by guest blogger Rich Baringer

On a summer weekend, as you drive through “food alley” on Rt. 113 in Blooming Glen, you’ll see a bit of a traffic jam at Blooming Glen Catering and Pork Products. The parking lot is packed with cars, trucks and even bicycles as folks flock to Big Bob’s BBQ for a sandwich or some ribs. But if you stop in at their retail store, you’ll find the real treasures—all things pork.
 
You can buy things like pulled pork, salads (their chicken salad is very good), deli meats and cheeses, even their own dried beef. Take a look at the fresh meat cases, though. As a good butcher should, they offer any cut of pork that you might need, all freshly cut.
SausageProbably most popular are the smoked and cured meats. Try the incredible smoked chops for a quick meal, or a meaty smoked ham hock for soup. They offer a number of delicious sausages—country, sweet and hot Italian, smoked, and kielbasa. Their bacon is “to die for” and for my money, they’ve got the best scrapple this side of Lancaster. During the holidays, their wall is covered with orders for their great honey-glazed spiral-cut hams – a staple on the holiday table for many in the area.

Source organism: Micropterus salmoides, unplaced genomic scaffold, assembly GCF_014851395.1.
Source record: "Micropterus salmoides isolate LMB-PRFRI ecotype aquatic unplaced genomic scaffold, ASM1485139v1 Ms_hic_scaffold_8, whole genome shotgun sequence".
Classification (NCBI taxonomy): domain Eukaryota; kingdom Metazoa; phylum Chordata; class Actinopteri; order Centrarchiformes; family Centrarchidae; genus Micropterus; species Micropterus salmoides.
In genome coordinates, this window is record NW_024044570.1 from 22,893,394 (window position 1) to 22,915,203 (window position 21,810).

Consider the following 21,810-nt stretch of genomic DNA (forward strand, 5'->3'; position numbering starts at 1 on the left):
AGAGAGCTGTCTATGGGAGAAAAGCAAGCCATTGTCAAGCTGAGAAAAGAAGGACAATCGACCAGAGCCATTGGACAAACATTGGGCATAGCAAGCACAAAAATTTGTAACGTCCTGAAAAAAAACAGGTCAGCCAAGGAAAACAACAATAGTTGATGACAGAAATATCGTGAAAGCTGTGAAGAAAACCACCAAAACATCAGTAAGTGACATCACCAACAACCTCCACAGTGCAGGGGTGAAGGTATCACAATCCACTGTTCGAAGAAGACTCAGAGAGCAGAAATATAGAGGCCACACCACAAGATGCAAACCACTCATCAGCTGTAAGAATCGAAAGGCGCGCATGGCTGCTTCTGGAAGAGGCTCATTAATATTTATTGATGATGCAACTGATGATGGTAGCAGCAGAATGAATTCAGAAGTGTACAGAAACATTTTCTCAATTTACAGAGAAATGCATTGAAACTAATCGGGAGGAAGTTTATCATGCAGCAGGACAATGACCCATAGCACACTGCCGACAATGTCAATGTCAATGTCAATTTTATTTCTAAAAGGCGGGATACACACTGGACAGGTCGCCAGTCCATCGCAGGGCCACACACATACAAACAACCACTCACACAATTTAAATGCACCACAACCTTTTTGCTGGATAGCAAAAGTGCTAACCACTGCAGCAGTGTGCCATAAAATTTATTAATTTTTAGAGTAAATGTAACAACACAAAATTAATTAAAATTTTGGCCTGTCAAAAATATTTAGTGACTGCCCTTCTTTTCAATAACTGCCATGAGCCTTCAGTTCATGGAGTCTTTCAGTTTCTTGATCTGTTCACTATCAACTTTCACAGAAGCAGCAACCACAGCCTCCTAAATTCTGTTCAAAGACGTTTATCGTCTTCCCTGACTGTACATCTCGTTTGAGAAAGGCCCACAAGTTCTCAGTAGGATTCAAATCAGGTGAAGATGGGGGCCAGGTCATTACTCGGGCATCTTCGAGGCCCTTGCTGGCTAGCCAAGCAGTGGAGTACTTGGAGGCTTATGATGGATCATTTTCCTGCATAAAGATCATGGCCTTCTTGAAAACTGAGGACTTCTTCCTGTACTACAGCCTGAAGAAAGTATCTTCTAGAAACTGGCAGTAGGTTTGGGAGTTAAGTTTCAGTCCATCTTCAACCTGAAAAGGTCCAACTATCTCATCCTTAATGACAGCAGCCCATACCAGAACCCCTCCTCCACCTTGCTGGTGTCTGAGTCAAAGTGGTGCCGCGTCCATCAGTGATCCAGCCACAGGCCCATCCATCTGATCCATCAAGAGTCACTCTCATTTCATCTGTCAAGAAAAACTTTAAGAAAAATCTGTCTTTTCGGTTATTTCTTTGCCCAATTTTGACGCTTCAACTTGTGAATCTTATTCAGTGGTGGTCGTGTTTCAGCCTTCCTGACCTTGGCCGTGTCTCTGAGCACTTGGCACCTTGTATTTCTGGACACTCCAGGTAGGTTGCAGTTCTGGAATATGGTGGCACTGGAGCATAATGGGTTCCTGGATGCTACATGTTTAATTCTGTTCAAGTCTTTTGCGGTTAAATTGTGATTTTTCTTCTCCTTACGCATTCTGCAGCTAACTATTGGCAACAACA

Blooming Glen Pork began in 1865 by hauling their products to Reading Terminal Market in Philadelphia by horse and carriage. They left the Market in 1997, but owner Bob Moyer, the 6th generation to run the business, continues the family’s standard of excellence here at home.
 
So visit Blooming Glen Pork (or “The Pig Place” as Jake, my 3 year-old son calls it). Go hog wild (did I really write that?) supporting yet another Bucks County culinary delight.

Blooming Glen PorkBlooming Glen Catering and Pork
1248 Route 113
Blooming Glen, PA 18911
(215) 257-2710

Retail Store Hours:
Wednesday: Noon – 6 pm
Thursday: 8 am – 6 pm
Friday: 8 am – 6 pm
Saturday: 8 am – 4 pm

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3 Responses to Blooming Glen Pork and Catering

  1. John says:

    Their stuffed pork tenderloins are phenomenal. It’s butterflied pork tenderloin wrapped around country (or hot or sweet) sausage, with bacon laid overlapping, lengthwise and tied up as a roast. I made one for my family and my mom’s comment was that it was like a great book… you just don’t want to finish it because then there won’t be any more.

  2. Rich Baringer says:

    Try those stuffed tenderloins sliced and on the grill–easy, quick and delish!

  3. Check out this article on scrapple on the NYT food blog. Scroll down to comment #24 for another local’s fond memories of scrapple from Blooming Glen Pork.
    http://dinersjournal.blogs.nytimes.com/2009/12/01/the-way-we-ate-the-great-scrapple-correspondence-of-1872/

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